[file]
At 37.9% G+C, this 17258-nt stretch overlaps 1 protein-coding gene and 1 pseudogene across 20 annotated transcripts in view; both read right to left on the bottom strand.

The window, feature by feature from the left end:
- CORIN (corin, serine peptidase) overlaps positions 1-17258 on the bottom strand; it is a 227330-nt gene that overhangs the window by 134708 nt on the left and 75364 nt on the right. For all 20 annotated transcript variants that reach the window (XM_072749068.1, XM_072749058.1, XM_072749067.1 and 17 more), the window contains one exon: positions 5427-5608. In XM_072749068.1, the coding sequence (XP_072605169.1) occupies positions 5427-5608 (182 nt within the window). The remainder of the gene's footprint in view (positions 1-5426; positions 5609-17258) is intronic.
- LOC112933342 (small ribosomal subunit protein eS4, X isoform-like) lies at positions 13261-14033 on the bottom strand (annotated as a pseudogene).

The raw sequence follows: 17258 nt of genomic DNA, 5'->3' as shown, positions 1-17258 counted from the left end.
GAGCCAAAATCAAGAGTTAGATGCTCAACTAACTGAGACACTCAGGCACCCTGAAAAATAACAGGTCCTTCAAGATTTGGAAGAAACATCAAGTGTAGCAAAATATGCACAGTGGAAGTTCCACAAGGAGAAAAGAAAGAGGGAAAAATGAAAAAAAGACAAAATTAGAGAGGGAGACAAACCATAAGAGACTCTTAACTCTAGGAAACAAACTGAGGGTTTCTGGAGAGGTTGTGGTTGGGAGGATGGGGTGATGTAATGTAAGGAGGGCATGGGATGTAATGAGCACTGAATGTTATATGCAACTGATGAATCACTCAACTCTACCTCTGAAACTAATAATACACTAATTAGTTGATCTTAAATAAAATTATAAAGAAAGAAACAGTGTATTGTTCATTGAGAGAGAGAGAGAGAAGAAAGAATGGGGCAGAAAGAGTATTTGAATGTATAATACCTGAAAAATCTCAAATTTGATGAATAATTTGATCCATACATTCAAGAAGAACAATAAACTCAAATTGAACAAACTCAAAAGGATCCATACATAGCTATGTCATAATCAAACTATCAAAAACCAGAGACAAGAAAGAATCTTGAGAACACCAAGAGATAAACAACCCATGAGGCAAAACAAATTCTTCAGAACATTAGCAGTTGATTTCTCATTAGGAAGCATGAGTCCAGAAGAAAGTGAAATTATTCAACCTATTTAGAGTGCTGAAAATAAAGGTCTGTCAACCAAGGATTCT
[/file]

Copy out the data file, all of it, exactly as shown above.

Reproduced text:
At 37.9% G+C, this 17258-nt stretch overlaps 1 protein-coding gene and 1 pseudogene across 20 annotated transcripts in view; both read right to left on the bottom strand.

The window, feature by feature from the left end:
- CORIN (corin, serine peptidase) overlaps positions 1-17258 on the bottom strand; it is a 227330-nt gene that overhangs the window by 134708 nt on the left and 75364 nt on the right. For all 20 annotated transcript variants that reach the window (XM_072749068.1, XM_072749058.1, XM_072749067.1 and 17 more), the window contains one exon: positions 5427-5608. In XM_072749068.1, the coding sequence (XP_072605169.1) occupies positions 5427-5608 (182 nt within the window). The remainder of the gene's footprint in view (positions 1-5426; positions 5609-17258) is intronic.
- LOC112933342 (small ribosomal subunit protein eS4, X isoform-like) lies at positions 13261-14033 on the bottom strand (annotated as a pseudogene).

The raw sequence follows: 17258 nt of genomic DNA, 5'->3' as shown, positions 1-17258 counted from the left end.
GAGCCAAAATCAAGAGTTAGATGCTCAACTAACTGAGACACTCAGGCACCCTGAAAAATAACAGGTCCTTCAAGATTTGGAAGAAACATCAAGTGTAGCAAAATATGCACAGTGGAAGTTCCACAAGGAGAAAAGAAAGAGGGAAAAATGAAAAAAAGACAAAATTAGAGAGGGAGACAAACCATAAGAGACTCTTAACTCTAGGAAACAAACTGAGGGTTTCTGGAGAGGTTGTGGTTGGGAGGATGGGGTGATGTAATGTAAGGAGGGCATGGGATGTAATGAGCACTGAATGTTATATGCAACTGATGAATCACTCAACTCTACCTCTGAAACTAATAATACACTAATTAGTTGATCTTAAATAAAATTATAAAGAAAGAAACAGTGTATTGTTCATTGAGAGAGAGAGAGAGAAGAAAGAATGGGGCAGAAAGAGTATTTGAATGTATAATACCTGAAAAATCTCAAATTTGATGAATAATTTGATCCATACATTCAAGAAGAACAATAAACTCAAATTGAACAAACTCAAAAGGATCCATACATAGCTATGTCATAATCAAACTATCAAAAACCAGAGACAAGAAAGAATCTTGAGAACACCAAGAGATAAACAACCCATGAGGCAAAACAAATTCTTCAGAACATTAGCAGTTGATTTCTCATTAGGAAGCATGAGTCCAGAAGAAAGTGAAATTATTCAACCTATTTAGAGTGCTGAAAATAAAGGTCTGTCAACCAAGGATTCT